Now, real-time updates on oil spills
A computer model can now track oil spills as they move off shore to coastal areas, reports Satyen Mohapatra.india Updated: Nov 12, 2006 18:24 IST
Between 1984 to 1986 there have been ten major oil spills, where more than 1,000 tonnes of oil, diesel or naptha was spilled including 40,000 tonnes of crude oil off Mumbai High in 1991 and again 40,000 tonnes of crude oil in Nicobar-Sumatra in 1993.
The ministry of earth sciences has now come up with a computer simulation model which can track oil spills as they move off shore to coastal areas and also predict the areas it would hit.
The model has been installed at Indian National Centre for Ocean Information Services (INCOIS), Hyderabad, an autonomous institute under the ministry, which mans it on 24x7 basis along with interim tsunami warning system.
The Western part of Indian Exclusive Economic Zone (EEZ), Lakshadweep and the Nicobar Islands lie close to one of the major oil tanker routes originating from the Gulf countries going to South East Asia. Nearly 500 million tonnes of crude oil are carried by about 3500 tankers along this route.
Minister for Earth Sciences Kapil Sibal talking to the media said on Sunday that the Integrated Coastal Marine Area Management Project Directorate (ICMAM-PD), Chennai, which had developed this general model would be also going in for location specific models for 42 economically, ecologically, environmentally and archaeologically sensitive areas in the country which fall along the tanker routes.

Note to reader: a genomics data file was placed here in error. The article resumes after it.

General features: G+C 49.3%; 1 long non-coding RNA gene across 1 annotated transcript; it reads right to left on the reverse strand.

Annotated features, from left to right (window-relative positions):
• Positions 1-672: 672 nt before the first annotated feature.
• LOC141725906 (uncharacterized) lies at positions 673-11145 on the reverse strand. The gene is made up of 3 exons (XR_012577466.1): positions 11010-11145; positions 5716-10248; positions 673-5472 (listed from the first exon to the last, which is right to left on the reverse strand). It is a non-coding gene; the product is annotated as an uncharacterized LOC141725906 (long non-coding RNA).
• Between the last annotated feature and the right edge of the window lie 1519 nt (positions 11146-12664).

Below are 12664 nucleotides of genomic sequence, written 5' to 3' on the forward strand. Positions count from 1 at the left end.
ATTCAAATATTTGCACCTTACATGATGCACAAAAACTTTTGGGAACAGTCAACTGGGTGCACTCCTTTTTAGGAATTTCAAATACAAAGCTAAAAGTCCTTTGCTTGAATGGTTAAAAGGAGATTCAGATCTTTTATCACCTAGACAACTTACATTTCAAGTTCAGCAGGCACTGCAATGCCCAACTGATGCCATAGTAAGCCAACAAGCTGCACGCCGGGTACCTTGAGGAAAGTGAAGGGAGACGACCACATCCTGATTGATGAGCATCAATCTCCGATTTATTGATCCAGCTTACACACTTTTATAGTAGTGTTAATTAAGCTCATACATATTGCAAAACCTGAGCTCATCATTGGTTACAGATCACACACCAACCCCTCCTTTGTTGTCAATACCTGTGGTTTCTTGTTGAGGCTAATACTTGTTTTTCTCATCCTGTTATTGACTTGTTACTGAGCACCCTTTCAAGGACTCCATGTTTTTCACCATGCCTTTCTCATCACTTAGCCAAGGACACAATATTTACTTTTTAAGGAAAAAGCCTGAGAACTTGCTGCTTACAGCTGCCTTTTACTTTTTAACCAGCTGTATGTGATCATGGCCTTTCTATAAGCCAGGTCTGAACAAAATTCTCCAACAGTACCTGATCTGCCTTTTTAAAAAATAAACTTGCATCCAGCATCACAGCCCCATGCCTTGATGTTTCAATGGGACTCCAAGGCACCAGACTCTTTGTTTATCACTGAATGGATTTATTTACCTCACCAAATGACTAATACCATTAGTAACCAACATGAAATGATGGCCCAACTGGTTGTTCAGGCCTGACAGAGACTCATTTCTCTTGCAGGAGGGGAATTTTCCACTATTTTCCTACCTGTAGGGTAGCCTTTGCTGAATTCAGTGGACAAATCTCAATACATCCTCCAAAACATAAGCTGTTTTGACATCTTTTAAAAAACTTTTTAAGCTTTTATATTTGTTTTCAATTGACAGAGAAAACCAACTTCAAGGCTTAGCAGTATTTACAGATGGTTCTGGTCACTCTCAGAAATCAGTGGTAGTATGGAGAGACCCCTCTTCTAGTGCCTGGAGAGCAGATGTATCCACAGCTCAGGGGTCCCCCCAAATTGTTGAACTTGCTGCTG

Project Director Dr BR Subramanian from ICMAM-PD, said it would require Rs 1 crore for developing location specific models for twenty most high risk sites including Mumbai, Goa, Kerala, seven islands of Lakshadweep, Gulf of Mannar, Chennai, Sunderbans, Port Blair, Vishakhapattanam, Hoogly, Andaman and Nicobar.
He said oil spills prevented oxygen replenishment causing death of plankton and fish larvae, damaging coral reefs by killing coral polyps, blocked breathing of trees in mangroves, affected turtle nesting grounds, gave an unaesthetic appearance on beaches affecting bathing and tourism.
He said once information of oil, its location, quantity was available to them the model would be run by INCOIS based on oil type, location, bathymetry (depth of water), live data of wind speed, wind direction, sea current and tide condition, satellite of aerial photographs to predict the likely path to be taken by oil spill and shoreline to be affected.
Online real-time monitoring could be done about the movement and likely striking area of the spill which would be sent to the Coast Guard, Port Authority, state government, Ministry of Home Affairs, National Disaster Management Authority, State Pollution Control Board and other authorities to take preventive measures generally through deployment of booms made of rubber to block movement of oil, using mechanical skimmers to remove oil, spraying of chemical dispersants to degrade oil.